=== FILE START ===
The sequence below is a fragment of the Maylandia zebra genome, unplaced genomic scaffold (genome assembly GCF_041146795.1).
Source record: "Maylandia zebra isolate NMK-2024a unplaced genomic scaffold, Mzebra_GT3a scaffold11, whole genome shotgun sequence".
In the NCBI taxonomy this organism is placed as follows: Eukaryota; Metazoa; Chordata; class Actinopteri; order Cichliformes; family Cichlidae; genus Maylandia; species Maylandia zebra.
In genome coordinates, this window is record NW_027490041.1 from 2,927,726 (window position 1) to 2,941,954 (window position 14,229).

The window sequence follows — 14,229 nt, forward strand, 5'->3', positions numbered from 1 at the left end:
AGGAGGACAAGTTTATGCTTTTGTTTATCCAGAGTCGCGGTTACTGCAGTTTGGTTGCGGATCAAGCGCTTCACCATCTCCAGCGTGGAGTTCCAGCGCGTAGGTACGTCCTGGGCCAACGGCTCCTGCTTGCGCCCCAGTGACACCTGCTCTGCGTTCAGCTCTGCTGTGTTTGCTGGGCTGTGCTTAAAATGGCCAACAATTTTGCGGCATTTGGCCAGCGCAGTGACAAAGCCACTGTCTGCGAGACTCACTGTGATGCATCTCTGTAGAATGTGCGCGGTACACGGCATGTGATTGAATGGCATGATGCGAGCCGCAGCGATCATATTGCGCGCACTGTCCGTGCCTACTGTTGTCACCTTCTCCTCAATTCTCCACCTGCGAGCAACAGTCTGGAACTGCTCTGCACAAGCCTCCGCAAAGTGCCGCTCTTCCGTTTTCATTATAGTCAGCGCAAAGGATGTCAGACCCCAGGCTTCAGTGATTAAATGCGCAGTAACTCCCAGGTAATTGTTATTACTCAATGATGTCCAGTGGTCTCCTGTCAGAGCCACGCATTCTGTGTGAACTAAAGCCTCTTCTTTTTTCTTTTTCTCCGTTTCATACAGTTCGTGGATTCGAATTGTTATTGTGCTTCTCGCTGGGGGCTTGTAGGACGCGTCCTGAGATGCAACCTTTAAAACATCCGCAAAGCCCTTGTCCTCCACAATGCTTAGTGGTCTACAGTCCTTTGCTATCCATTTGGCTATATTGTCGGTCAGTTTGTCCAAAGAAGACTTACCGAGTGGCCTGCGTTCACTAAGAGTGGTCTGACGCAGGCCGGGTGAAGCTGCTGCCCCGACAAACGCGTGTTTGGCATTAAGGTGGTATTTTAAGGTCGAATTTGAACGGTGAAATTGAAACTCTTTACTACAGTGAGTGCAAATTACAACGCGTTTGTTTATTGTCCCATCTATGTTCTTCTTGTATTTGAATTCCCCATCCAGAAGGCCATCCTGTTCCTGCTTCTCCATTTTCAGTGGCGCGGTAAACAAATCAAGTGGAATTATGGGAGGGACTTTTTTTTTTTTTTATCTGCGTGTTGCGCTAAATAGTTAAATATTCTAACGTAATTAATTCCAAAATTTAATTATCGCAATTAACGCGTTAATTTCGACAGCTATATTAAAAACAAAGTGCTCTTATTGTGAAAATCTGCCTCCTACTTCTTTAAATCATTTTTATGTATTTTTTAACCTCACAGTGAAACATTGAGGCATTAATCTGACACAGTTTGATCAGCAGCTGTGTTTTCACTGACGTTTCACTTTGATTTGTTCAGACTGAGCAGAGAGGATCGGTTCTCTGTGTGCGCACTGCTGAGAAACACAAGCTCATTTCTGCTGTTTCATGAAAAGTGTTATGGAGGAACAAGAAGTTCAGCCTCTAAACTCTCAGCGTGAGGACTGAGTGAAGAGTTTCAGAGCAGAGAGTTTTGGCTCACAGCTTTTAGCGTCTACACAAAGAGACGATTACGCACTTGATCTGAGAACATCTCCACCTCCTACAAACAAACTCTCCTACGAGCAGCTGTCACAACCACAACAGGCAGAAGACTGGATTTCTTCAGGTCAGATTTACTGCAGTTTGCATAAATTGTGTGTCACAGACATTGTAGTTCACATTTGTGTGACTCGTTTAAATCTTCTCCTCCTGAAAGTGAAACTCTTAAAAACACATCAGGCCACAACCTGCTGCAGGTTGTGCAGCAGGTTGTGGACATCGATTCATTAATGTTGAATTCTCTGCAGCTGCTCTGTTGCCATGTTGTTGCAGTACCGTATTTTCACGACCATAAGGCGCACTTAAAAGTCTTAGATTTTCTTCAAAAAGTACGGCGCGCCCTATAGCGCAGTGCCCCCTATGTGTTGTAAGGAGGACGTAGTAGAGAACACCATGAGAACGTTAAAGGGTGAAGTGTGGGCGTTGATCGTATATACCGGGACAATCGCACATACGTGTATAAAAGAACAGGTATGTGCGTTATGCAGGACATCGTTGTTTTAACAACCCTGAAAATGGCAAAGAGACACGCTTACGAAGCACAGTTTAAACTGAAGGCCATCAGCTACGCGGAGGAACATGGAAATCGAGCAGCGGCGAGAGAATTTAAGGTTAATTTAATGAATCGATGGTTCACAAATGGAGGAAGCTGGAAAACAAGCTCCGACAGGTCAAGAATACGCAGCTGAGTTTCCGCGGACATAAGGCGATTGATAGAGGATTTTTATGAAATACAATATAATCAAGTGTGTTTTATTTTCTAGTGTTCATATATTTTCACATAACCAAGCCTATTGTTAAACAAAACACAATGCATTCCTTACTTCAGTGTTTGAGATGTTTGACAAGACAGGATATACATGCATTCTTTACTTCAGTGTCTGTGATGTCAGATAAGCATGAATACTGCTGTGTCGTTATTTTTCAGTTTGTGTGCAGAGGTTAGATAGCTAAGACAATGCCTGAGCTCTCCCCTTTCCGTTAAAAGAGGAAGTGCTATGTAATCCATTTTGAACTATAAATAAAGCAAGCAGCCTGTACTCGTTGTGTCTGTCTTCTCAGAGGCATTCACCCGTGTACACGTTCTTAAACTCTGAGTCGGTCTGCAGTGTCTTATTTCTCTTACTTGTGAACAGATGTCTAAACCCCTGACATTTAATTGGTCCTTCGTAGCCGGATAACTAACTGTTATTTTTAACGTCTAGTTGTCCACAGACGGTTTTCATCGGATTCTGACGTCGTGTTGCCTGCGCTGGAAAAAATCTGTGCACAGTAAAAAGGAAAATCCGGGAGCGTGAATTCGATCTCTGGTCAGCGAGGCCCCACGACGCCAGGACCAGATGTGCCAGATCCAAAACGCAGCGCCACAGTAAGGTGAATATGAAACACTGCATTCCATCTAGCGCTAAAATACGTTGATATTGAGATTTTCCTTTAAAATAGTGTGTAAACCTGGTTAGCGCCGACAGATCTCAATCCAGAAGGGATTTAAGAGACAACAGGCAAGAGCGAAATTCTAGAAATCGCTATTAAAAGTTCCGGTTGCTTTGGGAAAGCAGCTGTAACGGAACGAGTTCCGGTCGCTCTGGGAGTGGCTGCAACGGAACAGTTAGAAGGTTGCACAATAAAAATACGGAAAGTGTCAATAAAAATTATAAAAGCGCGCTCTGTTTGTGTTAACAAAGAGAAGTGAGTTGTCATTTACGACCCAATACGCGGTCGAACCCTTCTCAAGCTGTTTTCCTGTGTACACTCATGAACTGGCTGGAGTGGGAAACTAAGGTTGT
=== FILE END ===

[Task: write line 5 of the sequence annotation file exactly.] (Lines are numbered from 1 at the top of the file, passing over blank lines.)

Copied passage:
The window sequence follows — 14,229 nt, forward strand, 5'->3', positions numbered from 1 at the left end: